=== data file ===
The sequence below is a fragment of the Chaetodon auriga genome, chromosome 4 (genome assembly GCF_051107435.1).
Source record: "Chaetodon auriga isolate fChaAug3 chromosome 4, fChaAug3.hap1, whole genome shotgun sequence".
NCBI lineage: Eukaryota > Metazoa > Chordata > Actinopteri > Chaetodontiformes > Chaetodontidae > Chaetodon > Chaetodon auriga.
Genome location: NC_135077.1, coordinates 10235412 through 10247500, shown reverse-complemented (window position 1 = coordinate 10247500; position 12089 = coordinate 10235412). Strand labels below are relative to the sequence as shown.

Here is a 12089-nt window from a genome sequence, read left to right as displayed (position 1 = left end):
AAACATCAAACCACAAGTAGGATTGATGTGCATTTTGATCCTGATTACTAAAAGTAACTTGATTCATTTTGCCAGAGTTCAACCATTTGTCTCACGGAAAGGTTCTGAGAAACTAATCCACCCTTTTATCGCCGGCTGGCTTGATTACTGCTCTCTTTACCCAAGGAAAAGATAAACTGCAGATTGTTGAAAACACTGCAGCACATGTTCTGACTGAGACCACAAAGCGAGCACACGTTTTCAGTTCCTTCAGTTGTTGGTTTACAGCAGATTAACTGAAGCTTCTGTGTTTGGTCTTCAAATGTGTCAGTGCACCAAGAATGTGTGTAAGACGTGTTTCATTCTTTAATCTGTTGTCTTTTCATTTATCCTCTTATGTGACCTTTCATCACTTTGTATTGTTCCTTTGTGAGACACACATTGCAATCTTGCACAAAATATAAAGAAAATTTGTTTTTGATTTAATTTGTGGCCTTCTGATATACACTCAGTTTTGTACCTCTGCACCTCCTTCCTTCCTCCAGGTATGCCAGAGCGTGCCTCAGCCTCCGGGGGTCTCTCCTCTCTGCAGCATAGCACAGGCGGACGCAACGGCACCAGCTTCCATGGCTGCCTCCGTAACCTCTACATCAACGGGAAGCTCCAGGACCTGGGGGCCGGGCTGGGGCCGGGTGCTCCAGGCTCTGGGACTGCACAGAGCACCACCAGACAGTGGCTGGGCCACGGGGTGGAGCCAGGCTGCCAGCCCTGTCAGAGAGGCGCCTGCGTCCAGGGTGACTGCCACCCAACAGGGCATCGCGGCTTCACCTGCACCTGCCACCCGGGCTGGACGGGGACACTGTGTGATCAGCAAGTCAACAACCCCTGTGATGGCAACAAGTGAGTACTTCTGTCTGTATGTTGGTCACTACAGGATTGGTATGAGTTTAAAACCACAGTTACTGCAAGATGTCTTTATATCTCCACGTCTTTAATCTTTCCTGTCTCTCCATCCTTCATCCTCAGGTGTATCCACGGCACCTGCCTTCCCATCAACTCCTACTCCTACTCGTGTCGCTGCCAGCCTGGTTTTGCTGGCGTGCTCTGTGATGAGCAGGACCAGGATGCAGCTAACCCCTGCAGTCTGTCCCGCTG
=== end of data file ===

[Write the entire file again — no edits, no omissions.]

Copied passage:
The sequence below is a fragment of the Chaetodon auriga genome, chromosome 4 (genome assembly GCF_051107435.1).
Source record: "Chaetodon auriga isolate fChaAug3 chromosome 4, fChaAug3.hap1, whole genome shotgun sequence".
NCBI lineage: Eukaryota > Metazoa > Chordata > Actinopteri > Chaetodontiformes > Chaetodontidae > Chaetodon > Chaetodon auriga.
Genome location: NC_135077.1, coordinates 10235412 through 10247500, shown reverse-complemented (window position 1 = coordinate 10247500; position 12089 = coordinate 10235412). Strand labels below are relative to the sequence as shown.

Here is a 12089-nt window from a genome sequence, read left to right as displayed (position 1 = left end):
AAACATCAAACCACAAGTAGGATTGATGTGCATTTTGATCCTGATTACTAAAAGTAACTTGATTCATTTTGCCAGAGTTCAACCATTTGTCTCACGGAAAGGTTCTGAGAAACTAATCCACCCTTTTATCGCCGGCTGGCTTGATTACTGCTCTCTTTACCCAAGGAAAAGATAAACTGCAGATTGTTGAAAACACTGCAGCACATGTTCTGACTGAGACCACAAAGCGAGCACACGTTTTCAGTTCCTTCAGTTGTTGGTTTACAGCAGATTAACTGAAGCTTCTGTGTTTGGTCTTCAAATGTGTCAGTGCACCAAGAATGTGTGTAAGACGTGTTTCATTCTTTAATCTGTTGTCTTTTCATTTATCCTCTTATGTGACCTTTCATCACTTTGTATTGTTCCTTTGTGAGACACACATTGCAATCTTGCACAAAATATAAAGAAAATTTGTTTTTGATTTAATTTGTGGCCTTCTGATATACACTCAGTTTTGTACCTCTGCACCTCCTTCCTTCCTCCAGGTATGCCAGAGCGTGCCTCAGCCTCCGGGGGTCTCTCCTCTCTGCAGCATAGCACAGGCGGACGCAACGGCACCAGCTTCCATGGCTGCCTCCGTAACCTCTACATCAACGGGAAGCTCCAGGACCTGGGGGCCGGGCTGGGGCCGGGTGCTCCAGGCTCTGGGACTGCACAGAGCACCACCAGACAGTGGCTGGGCCACGGGGTGGAGCCAGGCTGCCAGCCCTGTCAGAGAGGCGCCTGCGTCCAGGGTGACTGCCACCCAACAGGGCATCGCGGCTTCACCTGCACCTGCCACCCGGGCTGGACGGGGACACTGTGTGATCAGCAAGTCAACAACCCCTGTGATGGCAACAAGTGAGTACTTCTGTCTGTATGTTGGTCACTACAGGATTGGTATGAGTTTAAAACCACAGTTACTGCAAGATGTCTTTATATCTCCACGTCTTTAATCTTTCCTGTCTCTCCATCCTTCATCCTCAGGTGTATCCACGGCACCTGCCTTCCCATCAACTCCTACTCCTACTCGTGTCGCTGCCAGCCTGGTTTTGCTGGCGTGCTCTGTGATGAGCAGGACCAGGATGCAGCTAACCCCTGCAGTCTGTCCCGCTG